SOUTH AFRICA: Night Critters & Small Cats With Kemp African Safaris

Discussion in 'Hunting Reports Africa' started by Mort Hill, Aug 23, 2019.

  1. Hank2211

    Hank2211 AH ENABLER GOLD SUPPORTER AH Legend

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    There are a few hunt reports on night critters (including one which I did a couple of years ago) and most of them say the same thing: be prepared! If you haven't got the right clothing, you will be miserable on a hunt like this, much more so than on a day hunt where at least you can move around, and the temperature will eventually warm up. I'd add one thing to your list which I would never go without: those chemical hand warmers but more especially, foot warmers. It's surprising how cold your feet can get when you aren't moving.

    Congratulations on the genet! Looking forward to the others . . .
     

  2. enysse

    enysse AH ENABLER AH Ambassador

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    Marco is a very skilled hunter! He loves hunting the night critters.
     

  3. Mort Hill

    Mort Hill GOLD SUPPORTER AH Fanatic

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    So after bait checking and looking at cameras, we decide on night 4 to head back to the leopard blind to hunt for honey badger. In spite of the trail cam pics of a very big tom leopard and his female companion, we also have a male and female honey badger coming to bait. Our hope is the badger comes in before the leopards show up and park their lazy asses on top of the wildebeest rear quarter and eat all my money meat.
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    So we arrive at the blind, the box blind, at 5:00. It is an hour and 20 minutes before dark. Nothing has happened by 7:45, so I finally get out of the chair, and lay down on my mattress. I am just hitting deep REM sleep when at 8:20, the motion detector goes off. I wait for confirmation from Marco and sure enough, the smaller of the two honey badgers is on bait. I slowly and painfully(note that after 3 nights, my old knees have now started to creak from ware and tear, my back is aching, and I feel like I have been dragged behind the truck like guts over a rough road - it’s called old age) rise from the floor to assume my seat. I focus the scope on the badger and ask if he is good enough. Before Marco can answer, enter stage right Mr. Badger to join the Mrs. Now I focus all my attention on the much larger badger. He immediately moves to the bait, and gives a perfect broadside shot. I move the scope onto him, and he changes position facing away. I wait a moment, and then back he moves to a broadside position facing to my left. I move the crosshairs right on his body midline, close to the shoulder, and squeeze the shot. Well, this is where hind sight says I did all the wrong things. First, he is eating well so I should have taken more time. Second, in the moving back and forth of the gun, I now have the sight crosshairs on the badger, but the gun but is not firm against my shoulder. At the shot, the gun bucks and I lose complete sight of the bait and badgers. Marco immediately says”you were too low”. I begin to contradict him but realize that is just wishful thinking. I have no clue where the shot went.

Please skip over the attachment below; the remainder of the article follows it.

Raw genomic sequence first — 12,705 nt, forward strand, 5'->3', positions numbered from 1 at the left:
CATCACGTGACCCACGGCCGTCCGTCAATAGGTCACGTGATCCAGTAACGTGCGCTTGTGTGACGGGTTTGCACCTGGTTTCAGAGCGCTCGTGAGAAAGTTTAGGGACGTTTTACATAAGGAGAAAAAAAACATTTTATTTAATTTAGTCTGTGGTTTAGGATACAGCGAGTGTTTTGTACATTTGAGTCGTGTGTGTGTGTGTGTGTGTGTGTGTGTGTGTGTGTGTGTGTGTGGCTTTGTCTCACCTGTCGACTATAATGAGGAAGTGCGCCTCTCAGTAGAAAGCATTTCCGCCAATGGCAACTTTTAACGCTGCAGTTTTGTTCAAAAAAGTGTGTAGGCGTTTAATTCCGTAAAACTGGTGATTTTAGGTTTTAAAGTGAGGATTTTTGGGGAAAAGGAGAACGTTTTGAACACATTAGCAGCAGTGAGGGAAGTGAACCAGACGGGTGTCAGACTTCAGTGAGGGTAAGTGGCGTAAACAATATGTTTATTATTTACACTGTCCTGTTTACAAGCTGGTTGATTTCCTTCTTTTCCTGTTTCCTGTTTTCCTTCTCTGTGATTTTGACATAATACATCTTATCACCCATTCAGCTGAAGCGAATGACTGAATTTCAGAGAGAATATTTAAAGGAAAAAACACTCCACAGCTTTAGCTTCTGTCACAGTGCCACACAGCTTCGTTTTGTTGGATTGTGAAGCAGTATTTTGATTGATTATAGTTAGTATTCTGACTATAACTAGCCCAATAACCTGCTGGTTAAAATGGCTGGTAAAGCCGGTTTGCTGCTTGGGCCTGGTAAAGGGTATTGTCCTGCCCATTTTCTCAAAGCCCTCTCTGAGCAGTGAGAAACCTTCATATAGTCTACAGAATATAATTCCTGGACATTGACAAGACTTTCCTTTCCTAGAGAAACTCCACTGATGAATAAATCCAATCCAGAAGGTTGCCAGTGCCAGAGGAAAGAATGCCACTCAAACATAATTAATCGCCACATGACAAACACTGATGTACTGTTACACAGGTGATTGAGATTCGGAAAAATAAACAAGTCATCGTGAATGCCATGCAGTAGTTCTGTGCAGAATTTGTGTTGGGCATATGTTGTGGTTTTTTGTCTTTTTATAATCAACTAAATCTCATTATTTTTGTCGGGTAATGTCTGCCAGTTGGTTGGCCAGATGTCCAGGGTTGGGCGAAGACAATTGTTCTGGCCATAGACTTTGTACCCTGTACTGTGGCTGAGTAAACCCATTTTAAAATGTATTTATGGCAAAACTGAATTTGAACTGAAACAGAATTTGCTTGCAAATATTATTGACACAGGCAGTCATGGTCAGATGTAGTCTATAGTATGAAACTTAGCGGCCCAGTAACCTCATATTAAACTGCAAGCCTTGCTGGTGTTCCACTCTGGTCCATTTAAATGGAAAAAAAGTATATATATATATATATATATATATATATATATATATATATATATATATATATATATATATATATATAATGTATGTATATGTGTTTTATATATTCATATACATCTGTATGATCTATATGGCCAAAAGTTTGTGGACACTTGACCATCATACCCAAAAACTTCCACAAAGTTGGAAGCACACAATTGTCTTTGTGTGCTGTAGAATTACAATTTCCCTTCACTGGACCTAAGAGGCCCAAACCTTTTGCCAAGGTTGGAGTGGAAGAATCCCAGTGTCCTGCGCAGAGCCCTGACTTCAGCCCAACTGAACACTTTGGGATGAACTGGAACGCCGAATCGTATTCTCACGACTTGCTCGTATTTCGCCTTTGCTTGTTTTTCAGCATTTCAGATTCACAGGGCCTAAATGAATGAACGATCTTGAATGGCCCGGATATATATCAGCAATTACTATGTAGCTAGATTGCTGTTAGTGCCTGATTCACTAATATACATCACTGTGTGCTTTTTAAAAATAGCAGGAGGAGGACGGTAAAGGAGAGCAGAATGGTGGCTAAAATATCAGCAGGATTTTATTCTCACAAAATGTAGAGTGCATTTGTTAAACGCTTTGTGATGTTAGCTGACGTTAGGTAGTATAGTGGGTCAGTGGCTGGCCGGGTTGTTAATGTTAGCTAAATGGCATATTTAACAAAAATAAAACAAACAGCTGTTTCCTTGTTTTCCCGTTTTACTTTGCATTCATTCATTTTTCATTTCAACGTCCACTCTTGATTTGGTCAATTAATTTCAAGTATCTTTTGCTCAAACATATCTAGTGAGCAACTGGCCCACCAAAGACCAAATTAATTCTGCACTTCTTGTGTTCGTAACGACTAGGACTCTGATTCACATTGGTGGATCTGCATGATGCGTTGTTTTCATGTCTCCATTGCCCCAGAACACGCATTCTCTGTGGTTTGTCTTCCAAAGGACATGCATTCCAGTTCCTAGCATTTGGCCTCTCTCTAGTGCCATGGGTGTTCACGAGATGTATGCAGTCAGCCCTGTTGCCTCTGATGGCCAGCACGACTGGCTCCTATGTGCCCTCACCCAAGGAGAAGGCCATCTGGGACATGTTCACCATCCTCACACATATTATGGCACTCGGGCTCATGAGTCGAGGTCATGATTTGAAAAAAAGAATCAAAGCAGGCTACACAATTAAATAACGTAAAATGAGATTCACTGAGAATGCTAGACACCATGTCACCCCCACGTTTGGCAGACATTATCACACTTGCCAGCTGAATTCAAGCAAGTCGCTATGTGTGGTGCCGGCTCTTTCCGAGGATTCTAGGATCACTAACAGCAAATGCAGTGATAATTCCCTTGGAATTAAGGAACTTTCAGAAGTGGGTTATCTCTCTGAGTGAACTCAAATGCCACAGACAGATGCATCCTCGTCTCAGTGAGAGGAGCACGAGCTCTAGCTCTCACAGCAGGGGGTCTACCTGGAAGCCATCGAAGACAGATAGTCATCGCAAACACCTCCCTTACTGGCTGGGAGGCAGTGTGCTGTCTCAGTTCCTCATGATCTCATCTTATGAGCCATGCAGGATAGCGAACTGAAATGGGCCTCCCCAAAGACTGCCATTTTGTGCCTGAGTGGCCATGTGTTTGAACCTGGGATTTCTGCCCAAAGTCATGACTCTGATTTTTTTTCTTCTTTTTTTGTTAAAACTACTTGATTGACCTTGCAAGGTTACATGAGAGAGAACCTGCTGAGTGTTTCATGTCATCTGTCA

So Marco assures me we will sort things out, and heads out of the blind to look for blood, badger, or any evidence of a hit. I see him at the bait site for 5-10 minutes. I see him wandering the thick brush with the torch moving back and forth.

    At this point, I am just plain pissed at myself. I should have waited. I should have been more focused. I pound my head with my fist and compliment myself, “stupid, stupid, stupid”. I then makes all kinds of deals with God. “Lord, you know this is not about me(it really is). Help us to find this badger for Marco. He has worked so hard.” I can hear God chuckling right now thinking not again Mort.

    Marco returns to the blind after 20 min or so. The report is two drops of blood about 15 ft down one trail into the brush from where Mr Badger came. So he wants to show me the track and the blood. Little do I know the excitement in store for POM(Poor old Mort).

    We exit the blind, torches in hand, and walk to the two track in front of the blind where the trail to the bait heads slightly up hill. We are chatting and I am trying to find any nugget of positive vibes in Marco’s words. Now this is where it gets interesting. As we turn up the trail to the bait, about another 40 ft, Marco has left his small head lamp on. As Marco tells it, he looks up at the bait, and sees a light on at the bait site. Mentally, it does not compute because he did not leave a light at the bait. So he takes the big torch and shines it on the light at the bait. You guessed. There sitting like a great dane is Mr Spots in all his glory. Just looking at us. I slam on the breaks just in time to say with absolute conviction” do you see that?” The stupid things you say when you are about to wet yourself. So old spots just slinks off behind a big rock, and suddenly I am talking to Marco as if we were at a concert. Something just shy of yelling.

    We continue to flood the area with light, and cautiously move up to the bait. I am bolstered in my bravado by the scoped
    . 22 I carry to dispatch any dangerous game we might encounter. I am on high pucker factor alert. Marco quickly shows me the spots of blood, and then we back out for a plan.